Roman von Ungern-Sternberg

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Roman Fyodorovich Ungern von Sternberg, ca 1919, in an improvised uniform, a Mongolian deel with Russian military insignia

Baron Roman Nickolai Maximilian von Ungern-Sternberg[1] (adopted Russian name: Роман Фёдорович Унгерн фон Штернберг, which transliterates as Roman Fyodorovich Ungern von Shternberg), also known as the Bloody Baron and the "Mad Baron" (January 22, 1886 NSSeptember 15, 1921) was a Baltic German-Russian Yesaul (captain), and self-proclaimed lieutenant-general who was dictator of Mongolia from March to August 1921. An independent and brutal warlord in pursuit of pan-monarchist goals in Mongolia and territories east of Lake Baikal during the Russian Civil War that followed the Bolshevik Revolution of 1917, his goals included restoring the Russian monarchy under Michael Alexandrovich Romanov and the Mongolian Khanate under Bogd Khan, and his opponents were mainly Communists. He was known for persecution of Jews (he organized the only pogrom of Jews in Mongolian history).[2] Following his defeat by the Red Army, he was tried and executed for his counter-revolutionary involvement.

Although born with the name von Ungern-Sternberg, in later life he often used the incorrect formulation Ungern von Sternberg.

Biography

Ungern von Sternberg was born in Graz, Austria to a noble Baltic German family, and was brought up on a landed estate at Järvakandi, some forty miles from Tallinn (Reval), the capital of Estonia (then part of the Russian Empire) by his stepfather Oskar von Hoyningen-Huene.[3] After graduating from Pavlovsk Military School in Saint Petersburg, he served in Siberia where he was enthralled with the life-style of nomadic peoples such as the Mongols and Buryats.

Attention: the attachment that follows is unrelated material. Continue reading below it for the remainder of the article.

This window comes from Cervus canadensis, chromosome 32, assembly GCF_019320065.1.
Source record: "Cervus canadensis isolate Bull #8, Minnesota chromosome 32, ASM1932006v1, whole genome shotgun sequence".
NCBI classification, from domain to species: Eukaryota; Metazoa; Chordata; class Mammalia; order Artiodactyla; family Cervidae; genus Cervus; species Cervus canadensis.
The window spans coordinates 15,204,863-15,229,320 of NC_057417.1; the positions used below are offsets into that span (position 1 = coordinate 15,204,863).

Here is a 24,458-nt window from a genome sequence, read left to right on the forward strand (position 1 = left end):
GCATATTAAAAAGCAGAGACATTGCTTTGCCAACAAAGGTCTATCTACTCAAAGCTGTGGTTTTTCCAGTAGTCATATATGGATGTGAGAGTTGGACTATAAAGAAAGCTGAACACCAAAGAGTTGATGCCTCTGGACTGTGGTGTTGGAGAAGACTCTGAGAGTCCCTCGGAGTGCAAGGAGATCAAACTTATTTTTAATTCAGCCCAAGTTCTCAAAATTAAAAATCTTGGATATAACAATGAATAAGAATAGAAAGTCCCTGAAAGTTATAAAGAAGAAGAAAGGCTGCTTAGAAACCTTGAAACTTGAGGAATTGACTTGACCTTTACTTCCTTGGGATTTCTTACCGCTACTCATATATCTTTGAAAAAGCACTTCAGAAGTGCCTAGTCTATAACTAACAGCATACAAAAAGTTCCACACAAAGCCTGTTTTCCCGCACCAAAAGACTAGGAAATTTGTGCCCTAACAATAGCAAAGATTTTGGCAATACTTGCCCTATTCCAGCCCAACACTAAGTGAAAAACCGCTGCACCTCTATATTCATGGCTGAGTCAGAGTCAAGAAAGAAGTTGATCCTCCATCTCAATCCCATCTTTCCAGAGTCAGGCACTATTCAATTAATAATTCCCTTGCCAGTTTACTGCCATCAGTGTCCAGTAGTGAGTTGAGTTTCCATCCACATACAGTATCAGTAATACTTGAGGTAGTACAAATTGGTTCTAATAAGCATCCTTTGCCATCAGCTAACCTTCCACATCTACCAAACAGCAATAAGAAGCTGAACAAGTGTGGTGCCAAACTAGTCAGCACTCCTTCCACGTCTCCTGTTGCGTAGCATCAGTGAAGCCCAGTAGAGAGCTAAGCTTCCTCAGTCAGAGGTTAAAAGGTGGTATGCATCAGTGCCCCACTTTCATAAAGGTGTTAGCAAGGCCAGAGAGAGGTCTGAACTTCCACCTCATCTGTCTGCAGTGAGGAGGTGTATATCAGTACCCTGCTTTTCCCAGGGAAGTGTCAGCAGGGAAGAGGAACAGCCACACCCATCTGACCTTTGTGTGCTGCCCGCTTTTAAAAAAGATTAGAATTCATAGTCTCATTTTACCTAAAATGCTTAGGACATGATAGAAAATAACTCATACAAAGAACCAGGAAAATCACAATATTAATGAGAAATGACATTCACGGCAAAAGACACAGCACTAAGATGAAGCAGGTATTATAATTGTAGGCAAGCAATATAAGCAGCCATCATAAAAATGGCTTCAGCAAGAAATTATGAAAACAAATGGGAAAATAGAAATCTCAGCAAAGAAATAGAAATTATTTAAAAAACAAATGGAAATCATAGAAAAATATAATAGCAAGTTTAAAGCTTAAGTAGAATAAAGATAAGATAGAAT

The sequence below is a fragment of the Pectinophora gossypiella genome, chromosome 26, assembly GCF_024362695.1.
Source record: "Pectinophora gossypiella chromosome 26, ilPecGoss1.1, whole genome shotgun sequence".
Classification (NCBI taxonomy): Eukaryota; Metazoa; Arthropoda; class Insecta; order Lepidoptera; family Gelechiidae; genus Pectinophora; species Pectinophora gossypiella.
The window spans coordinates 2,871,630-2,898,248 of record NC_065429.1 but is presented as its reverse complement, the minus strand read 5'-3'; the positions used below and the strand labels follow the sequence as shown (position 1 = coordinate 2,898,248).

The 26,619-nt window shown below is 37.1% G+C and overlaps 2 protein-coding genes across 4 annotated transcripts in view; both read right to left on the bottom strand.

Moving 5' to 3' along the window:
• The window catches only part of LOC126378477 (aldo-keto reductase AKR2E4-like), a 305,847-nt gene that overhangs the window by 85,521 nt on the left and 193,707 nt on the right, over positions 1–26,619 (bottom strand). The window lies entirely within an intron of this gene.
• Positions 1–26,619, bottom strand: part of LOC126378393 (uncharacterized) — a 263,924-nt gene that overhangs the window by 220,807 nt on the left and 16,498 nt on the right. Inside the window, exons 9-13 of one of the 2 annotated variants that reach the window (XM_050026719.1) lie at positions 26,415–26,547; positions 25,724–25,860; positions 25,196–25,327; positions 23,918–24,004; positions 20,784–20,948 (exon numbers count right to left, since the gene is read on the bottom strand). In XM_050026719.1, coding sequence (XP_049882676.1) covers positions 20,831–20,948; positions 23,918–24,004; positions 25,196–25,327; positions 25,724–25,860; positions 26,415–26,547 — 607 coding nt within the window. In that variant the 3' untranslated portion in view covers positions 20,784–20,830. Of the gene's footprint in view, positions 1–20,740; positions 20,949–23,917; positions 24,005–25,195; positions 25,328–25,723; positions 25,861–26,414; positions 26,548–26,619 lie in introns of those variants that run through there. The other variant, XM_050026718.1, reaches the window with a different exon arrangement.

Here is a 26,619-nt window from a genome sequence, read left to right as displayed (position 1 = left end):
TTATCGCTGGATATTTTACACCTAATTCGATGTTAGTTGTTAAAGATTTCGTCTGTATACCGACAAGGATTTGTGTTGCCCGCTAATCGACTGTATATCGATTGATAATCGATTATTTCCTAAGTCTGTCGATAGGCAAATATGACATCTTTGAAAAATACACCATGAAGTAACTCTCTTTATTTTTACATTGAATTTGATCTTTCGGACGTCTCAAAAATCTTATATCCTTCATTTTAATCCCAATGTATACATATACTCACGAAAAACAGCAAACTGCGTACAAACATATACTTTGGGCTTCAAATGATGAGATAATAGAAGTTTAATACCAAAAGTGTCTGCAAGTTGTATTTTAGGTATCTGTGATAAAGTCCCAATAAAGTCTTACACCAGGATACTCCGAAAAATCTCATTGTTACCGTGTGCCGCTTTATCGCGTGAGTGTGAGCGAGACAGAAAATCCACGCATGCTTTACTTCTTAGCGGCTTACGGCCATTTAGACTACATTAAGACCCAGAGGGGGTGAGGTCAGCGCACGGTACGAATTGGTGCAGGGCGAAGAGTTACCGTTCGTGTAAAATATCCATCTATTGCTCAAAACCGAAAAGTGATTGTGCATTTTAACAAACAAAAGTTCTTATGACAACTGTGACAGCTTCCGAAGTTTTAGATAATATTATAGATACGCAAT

First World War

During World War I, Ungern von Sternberg fought in Galicia. During the war, he was considered a very brave, but somewhat reckless and mentally unstable officer. General Wrangel mentioned in his memoirs that he was afraid to promote Ungern-Sternberg. After the February Revolution in 1917 he was sent by the Provisional Government to the Russian Far East under command of Grigori Semenov to establish a loyal military presence there.

Bolshevik Revolution, 1917